In a hearing on Monday evaluating Elizabeth Holmes’s request for a new trial in her fraud case, a key witness stood by his previous testimony.
The Theranos founder was set to be sentenced on 17 October after being convicted on four of 11 counts of fraud for her role in the blood-testing company, but the sentencing was rescheduled after a key witness for the prosecution said he regretted the role he played in her conviction.
That witness, former Theranos lab director Adam Rosendorff, appeared in August at the home Holmes shares with her partner William Evans to express his remorse, her lawyers claimed in a motion for a new trial.
Rosendorff said at the time “he tried to answer the questions honestly but that the prosecutors tried to make everyone look bad” and now feels like “he had done something wrong”, a September filing on the incident said.
In his court appearance on Monday, Rosendorff said his testimony during the trial was truthful, echoing a sworn declaration he filed with prosecutors after his visit to the home stating he stands by his testimony “in every respect”.
In questioning by US district judge Edward Davila on Monday, Rosendorff said he felt remorseful about the possibility that Holmes’s young child with Evans would be without her mother if Holmes is sentenced to prison. Rosendorff added, without explanation, that “it is my understanding she is pregnant again”, but that information could not be immediately verified.
“I don’t want to help Ms Holmes,” Rosendorff added. “The only person that can help her is herself. She needs to pay her debt to society.”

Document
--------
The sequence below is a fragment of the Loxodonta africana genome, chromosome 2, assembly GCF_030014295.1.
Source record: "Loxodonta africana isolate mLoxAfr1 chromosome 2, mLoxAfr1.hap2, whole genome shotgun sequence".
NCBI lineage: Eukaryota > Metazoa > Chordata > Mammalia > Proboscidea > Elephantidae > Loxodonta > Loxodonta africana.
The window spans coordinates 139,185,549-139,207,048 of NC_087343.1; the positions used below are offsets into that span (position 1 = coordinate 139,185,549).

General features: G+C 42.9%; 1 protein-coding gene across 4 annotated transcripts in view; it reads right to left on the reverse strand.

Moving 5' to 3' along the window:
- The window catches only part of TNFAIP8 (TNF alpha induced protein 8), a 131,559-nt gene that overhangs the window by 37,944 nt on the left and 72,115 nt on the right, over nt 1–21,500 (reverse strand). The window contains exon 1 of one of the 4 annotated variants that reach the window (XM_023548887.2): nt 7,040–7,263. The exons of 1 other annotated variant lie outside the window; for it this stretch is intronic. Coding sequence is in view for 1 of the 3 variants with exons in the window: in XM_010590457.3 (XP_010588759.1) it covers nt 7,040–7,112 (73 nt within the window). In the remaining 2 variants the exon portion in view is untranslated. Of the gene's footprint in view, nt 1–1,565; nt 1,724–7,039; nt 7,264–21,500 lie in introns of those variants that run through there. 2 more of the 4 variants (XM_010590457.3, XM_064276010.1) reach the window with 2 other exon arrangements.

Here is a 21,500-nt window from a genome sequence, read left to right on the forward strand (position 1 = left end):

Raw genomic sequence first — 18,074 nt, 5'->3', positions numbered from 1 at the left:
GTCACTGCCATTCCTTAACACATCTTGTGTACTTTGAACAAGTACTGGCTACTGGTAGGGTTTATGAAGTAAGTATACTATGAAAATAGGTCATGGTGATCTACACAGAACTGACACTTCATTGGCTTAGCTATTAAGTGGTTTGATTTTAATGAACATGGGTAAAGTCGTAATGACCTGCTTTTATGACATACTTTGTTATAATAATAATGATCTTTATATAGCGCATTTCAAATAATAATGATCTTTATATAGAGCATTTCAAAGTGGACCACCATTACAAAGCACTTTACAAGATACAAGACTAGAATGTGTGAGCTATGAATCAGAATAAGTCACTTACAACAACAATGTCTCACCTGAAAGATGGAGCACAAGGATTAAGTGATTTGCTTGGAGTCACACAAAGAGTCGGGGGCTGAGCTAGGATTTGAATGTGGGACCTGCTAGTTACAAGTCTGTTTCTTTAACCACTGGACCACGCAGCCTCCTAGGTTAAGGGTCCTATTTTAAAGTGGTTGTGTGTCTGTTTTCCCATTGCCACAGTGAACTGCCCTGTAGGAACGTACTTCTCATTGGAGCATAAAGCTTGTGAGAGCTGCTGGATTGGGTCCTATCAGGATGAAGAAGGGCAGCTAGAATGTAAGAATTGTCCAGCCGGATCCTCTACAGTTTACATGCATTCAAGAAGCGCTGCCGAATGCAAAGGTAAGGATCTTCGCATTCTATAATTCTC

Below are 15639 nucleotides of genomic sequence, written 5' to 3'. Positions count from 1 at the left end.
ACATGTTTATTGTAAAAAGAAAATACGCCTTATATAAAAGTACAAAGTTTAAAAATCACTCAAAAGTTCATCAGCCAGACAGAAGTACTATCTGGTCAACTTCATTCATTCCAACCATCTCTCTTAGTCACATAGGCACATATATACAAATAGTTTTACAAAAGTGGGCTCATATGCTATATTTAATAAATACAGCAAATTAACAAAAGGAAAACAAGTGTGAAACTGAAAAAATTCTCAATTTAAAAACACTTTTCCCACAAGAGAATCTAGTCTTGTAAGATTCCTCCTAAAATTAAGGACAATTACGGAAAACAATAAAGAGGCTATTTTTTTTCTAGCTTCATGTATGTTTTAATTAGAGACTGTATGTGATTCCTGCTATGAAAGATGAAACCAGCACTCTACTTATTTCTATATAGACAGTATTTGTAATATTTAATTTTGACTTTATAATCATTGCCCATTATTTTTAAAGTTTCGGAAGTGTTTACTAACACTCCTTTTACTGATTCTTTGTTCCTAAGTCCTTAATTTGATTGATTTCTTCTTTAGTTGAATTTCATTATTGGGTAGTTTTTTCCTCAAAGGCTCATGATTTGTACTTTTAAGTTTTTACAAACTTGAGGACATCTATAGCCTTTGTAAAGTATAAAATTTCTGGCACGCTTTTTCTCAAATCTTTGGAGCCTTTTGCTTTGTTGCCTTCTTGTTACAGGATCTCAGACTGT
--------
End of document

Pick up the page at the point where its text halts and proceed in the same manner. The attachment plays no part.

Holmes gave birth to her first child with Evans in August 2021, weeks before her trial began. Her legal team was relying heavily on Rosendorff’s post-trial action to help the former entrepreneur avoid a prison sentence.
Davila said it was “unusual” for a witness to appear at a defendant’s home after a trial, CNN reported. “I will say I haven’t seen a case where this happened before,” he said, and granted Holmes a hearing to consider the new evidence.
Holmes, 38, is currently out on bail awaiting her sentencing. It is typical for defendants to make motions for a new trial after a guilty verdict, said Neama Rahmani, a former former federal prosecutor and president of West Coast Trial Lawyers.
“Witnesses feel bad all the time when they testify and someone is convicted, and it doesn’t mean it is grounds for a mistrial,” he said. “This is just what good lawyers do when they have lost a case.”
Davila did not make a ruling on the motion on Monday but will do so in the coming week. The judge had already set a new sentencing date for Holmes for 18 November before the Monday hearing began. If the guilty verdict is upheld, she faces 20 years in prison and a fine of $250,000 plus restitution for each count.
Meanwhile her co-conspirator and former romantic partner Sunny Balwani is scheduled to be sentenced on 15 November after he was convicted on all 12 fraud charges brought against him for his role at the company.
The Associated Press contributed to this report.